Organic Syntheses, Coll. Vol. 7, p.139 (1990); Vol. 64, p.57 (1986).
DEOXYGENATION OF SECONDARY ALCOHOLS: 3-DEOXY-1,2:5,6-DI-O-ISOPROPYLIDENE-α-d-ribo-HEXOFURANOSE
. A 1-L, three-necked, round-bottomed flask
equipped with a magnetic stirring bar
, nitrogen-inlet adapter
, pressure-equalizing addition funnel
, and stopper is charged with 26.0 g (0.10 mol) of 1,2:5,6-di-O-isopropylidene-α-D-glucofuranose
, 25 mg of imidazole (Note 1)
, and 400 mL of anhydrous tetrahydrofuran (Note 2)
. The reaction vessel is flushed with nitrogen
and a nitrogen atmosphere is maintained during the ensuing steps. Over a 5-min period, 7.2 g (0.150 mol) of a 50% sodium hydride
dispersion (Note 3)
is added. Vigorous gas evolution is observed. After the reaction mixture is stirred for 20 min, 22.8 g (0.30 mol) of carbon disulfide
is added all at once. Stirring is continued for 30 min, after which time 25.3 g (0.177 mol) of iodomethane
is added in a single portion. The reaction mixture is stirred for another 15 min, and 5.0 mL of glacial acetic acid
is added dropwise to destroy excess sodium hydride
. The solution is filtered (Note 4)
and the filtrate is concentrated on a rotary evaporator
. The semisolid residue is extracted with three 100-mL portions of ether
, and the combined ether
extracts are washed with two 100-mL portions of saturated sodium bicarbonate
solution and two 100-mL portions of water. The ethereal solution is dried over anhydrous magnesium sulfate
, the drying agent is removed by filtration, and the solvent is removed by rotary evaporation. The product is dried further at 0.05 mm overnight. The resulting orange syrup is distilled (Kugelrohr) to give 32.2–33.0 g
) of product, bp 153–160°C (0.5–1.0 mm) (Note 5)
. A dry, 1-L, round-bottomed flask is equipped with a magnetic stirring bar and a reflux condenser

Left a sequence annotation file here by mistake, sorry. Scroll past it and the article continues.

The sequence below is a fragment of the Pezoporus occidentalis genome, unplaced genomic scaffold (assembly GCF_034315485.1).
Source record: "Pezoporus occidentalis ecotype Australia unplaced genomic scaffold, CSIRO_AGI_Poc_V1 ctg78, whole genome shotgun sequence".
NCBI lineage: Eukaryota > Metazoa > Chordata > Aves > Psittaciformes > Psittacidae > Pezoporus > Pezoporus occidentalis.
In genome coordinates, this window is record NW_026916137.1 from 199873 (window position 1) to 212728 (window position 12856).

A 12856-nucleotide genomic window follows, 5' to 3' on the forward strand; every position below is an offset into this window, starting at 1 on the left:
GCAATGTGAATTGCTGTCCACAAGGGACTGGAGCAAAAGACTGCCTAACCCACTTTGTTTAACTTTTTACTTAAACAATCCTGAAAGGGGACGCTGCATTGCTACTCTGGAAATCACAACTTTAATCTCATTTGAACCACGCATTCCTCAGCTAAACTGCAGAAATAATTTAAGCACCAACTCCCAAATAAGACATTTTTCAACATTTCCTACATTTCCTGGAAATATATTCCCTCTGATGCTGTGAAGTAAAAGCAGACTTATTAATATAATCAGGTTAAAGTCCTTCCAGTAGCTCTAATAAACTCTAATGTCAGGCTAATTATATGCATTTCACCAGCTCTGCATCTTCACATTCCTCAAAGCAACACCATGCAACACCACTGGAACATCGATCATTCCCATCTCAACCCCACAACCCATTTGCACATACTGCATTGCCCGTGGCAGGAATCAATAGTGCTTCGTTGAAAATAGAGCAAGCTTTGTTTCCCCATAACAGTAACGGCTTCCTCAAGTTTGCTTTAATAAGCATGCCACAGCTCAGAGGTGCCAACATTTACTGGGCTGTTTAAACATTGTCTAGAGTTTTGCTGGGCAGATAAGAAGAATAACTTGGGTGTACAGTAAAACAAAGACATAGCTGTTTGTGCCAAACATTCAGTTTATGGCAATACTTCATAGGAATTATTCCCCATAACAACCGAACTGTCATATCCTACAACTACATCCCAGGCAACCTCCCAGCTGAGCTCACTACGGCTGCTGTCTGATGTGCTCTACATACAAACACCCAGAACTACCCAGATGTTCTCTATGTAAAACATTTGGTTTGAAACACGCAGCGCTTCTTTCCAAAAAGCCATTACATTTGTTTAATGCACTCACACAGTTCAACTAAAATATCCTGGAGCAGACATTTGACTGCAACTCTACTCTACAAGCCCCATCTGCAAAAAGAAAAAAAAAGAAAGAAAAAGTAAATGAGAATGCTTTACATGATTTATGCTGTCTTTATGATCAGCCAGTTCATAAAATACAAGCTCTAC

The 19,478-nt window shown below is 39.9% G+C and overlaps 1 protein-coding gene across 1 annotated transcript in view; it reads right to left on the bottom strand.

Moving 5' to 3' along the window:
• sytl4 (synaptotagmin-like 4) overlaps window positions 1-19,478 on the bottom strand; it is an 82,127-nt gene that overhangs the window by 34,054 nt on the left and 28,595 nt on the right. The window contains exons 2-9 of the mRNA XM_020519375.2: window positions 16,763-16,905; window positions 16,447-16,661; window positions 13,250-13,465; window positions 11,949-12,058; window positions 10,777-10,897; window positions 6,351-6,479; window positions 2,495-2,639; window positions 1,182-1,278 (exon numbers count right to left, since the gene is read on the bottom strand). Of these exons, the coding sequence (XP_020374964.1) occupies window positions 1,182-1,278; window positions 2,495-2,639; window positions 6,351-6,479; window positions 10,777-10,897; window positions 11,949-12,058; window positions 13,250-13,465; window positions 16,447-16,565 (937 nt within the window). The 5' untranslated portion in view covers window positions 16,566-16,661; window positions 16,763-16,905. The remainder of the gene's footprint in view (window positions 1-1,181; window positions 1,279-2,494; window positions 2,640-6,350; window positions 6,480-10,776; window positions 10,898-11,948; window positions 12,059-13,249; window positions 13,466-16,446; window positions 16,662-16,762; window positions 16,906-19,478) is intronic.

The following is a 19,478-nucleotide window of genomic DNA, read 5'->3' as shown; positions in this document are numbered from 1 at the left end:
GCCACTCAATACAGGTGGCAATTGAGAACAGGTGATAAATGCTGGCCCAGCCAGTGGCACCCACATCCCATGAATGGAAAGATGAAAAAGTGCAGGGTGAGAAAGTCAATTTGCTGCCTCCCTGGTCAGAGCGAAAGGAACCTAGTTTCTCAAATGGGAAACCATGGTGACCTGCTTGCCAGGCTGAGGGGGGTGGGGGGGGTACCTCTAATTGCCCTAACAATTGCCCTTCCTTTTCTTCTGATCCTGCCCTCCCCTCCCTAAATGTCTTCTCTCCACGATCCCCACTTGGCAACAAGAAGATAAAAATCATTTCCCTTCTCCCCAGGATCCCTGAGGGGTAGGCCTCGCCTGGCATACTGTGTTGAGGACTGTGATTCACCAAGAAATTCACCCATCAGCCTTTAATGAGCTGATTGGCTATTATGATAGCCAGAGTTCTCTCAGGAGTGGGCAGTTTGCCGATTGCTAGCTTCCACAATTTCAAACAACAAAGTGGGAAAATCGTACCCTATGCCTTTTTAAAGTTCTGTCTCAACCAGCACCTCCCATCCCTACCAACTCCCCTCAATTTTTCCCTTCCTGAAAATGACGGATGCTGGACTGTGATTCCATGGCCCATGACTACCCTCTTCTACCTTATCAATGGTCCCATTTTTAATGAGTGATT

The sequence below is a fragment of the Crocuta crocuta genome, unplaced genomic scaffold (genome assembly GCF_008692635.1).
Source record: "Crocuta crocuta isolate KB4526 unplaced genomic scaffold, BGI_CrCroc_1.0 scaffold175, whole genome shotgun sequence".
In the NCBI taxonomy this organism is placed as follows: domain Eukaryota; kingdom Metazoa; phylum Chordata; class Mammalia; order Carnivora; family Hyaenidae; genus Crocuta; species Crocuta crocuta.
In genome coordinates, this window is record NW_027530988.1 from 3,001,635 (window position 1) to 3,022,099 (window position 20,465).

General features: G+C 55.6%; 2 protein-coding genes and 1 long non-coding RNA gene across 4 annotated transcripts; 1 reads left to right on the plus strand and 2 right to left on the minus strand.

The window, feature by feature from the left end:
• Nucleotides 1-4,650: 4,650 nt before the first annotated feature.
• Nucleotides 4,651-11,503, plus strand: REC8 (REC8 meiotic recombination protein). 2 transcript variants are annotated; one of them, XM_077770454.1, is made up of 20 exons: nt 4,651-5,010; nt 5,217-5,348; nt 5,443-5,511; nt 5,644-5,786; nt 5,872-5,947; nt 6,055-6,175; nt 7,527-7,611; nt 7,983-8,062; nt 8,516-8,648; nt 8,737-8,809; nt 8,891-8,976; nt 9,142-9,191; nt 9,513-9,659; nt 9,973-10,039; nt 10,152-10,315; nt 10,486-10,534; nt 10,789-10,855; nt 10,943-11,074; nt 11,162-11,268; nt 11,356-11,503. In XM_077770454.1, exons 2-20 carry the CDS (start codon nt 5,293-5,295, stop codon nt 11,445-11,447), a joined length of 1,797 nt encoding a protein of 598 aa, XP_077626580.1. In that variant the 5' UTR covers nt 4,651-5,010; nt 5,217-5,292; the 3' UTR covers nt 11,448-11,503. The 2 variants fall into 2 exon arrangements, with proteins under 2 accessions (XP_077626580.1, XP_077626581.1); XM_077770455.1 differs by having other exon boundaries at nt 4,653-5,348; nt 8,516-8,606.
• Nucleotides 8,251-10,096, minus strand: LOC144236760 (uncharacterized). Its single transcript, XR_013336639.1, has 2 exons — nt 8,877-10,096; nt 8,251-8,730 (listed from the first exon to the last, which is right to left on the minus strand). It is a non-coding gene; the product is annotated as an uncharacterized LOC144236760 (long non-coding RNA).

to which a nitrogen inlet is attached. The apparatus is charged with 500 mL of anhydrous toluene (Note 6)
, 24.7 g (0.085 mol) of tributyltin hydride (Note 7)
and 19.25 g (0.055 mol) of 1,2:5,6-di-O-isopropylidene-3-O-(S-methyldithiocarbonate)-α-D-glucofuranose
. The reaction mixture is heated at reflux under a nitrogen atmosphere until TLC analysis indicates the disappearance of starting materials (4–7 hr) (Note 8)
. During this time the reaction solution changes from deep yellow to nearly colorless. The toluene
is removed on a rotary evaporator to yield a thick, oily residue that is partitioned between 250-mL portions of petroleum ether
. The acetonitrile
layer is separated and washed with three 100-mL portions of petroleum ether
and is then concentrated on a rotary evaporator. The residual yellow oil is taken up in hexane-ethyl acetate (10 : 1) and filtered through a pad of silica gel (Note 9)
. The filtrate is concentrated and the residual oil is distilled to give 10.0 g
) of product as a colorless syrup, bp 72–73°C (0.2 mm)
1.4474 (Note 10)
Sodium hydride, a 50% dispersion in mineral oil, was purchased from Alfa Products, Morton Thiokol, Inc.
It is not necessary to remove the mineral oil before conducting the reaction.
The submitters report pure product with bp 135–136°C (0.07 mm)
. The material obtained by the checkers is pure by NMR analysis. It shows 1
H NMR (CDCl3
) δ: 1.35 (s, 6 H), 1.42 (s, 3 H), 1.55 (s, 3 H), 2.60 (s, 3 H), 3.90–4.40 (m, 4 H), 4.68 (d, 1 H), 5.85–6.0 (m, 2 H).
was dried by distilling the toluene–water azeotrope and then cooling the remaining liquid under an atmosphere of nitrogen.
An E. Merck Silica Gel 60 F-254 0.25-mm plate
was used for the TLC analysis.
Silica Woelm TSC, obtained from Woelm Pharma, was used.
The product is pure by NMR and TLC analyses and shows 1
H NMR (CDCl3
) δ: 1.27 (s, 3 H), 1.31 (s, 3 H), 1.38 (s, 3 H), 1.46 (s, 3 H), 1.60–1.90 (m, 1 H), 2.05–2.30 (dd, 1 H), 3.65–4.25 (m, 4 H), 4.71 (t, 1 H), 5.77 (d, 1 H).
This procedure illustrates a simple, general method for the deoxygenation of secondary hydroxyl groups. It is particularly useful for reducing hindered alcohols. The method was first described by Barton and McCombie,3
who have reviewed a number of other examples.4
The tributyltin hydride
reduction usually proceeds without complications. The most common byproduct is starting alcohol, which is postulated to be derived from a mixed thioacetal
Use of the phenyl thionocarbonate
ester has been reported to minimize this side reaction in cases where it is a problem.6
has been prepared by a variety of other methods, the most widely used of which is the Raney nickel
reduction of the 3-S-[(methylthio)carbonyl]-3-thioglucofuranose derivative
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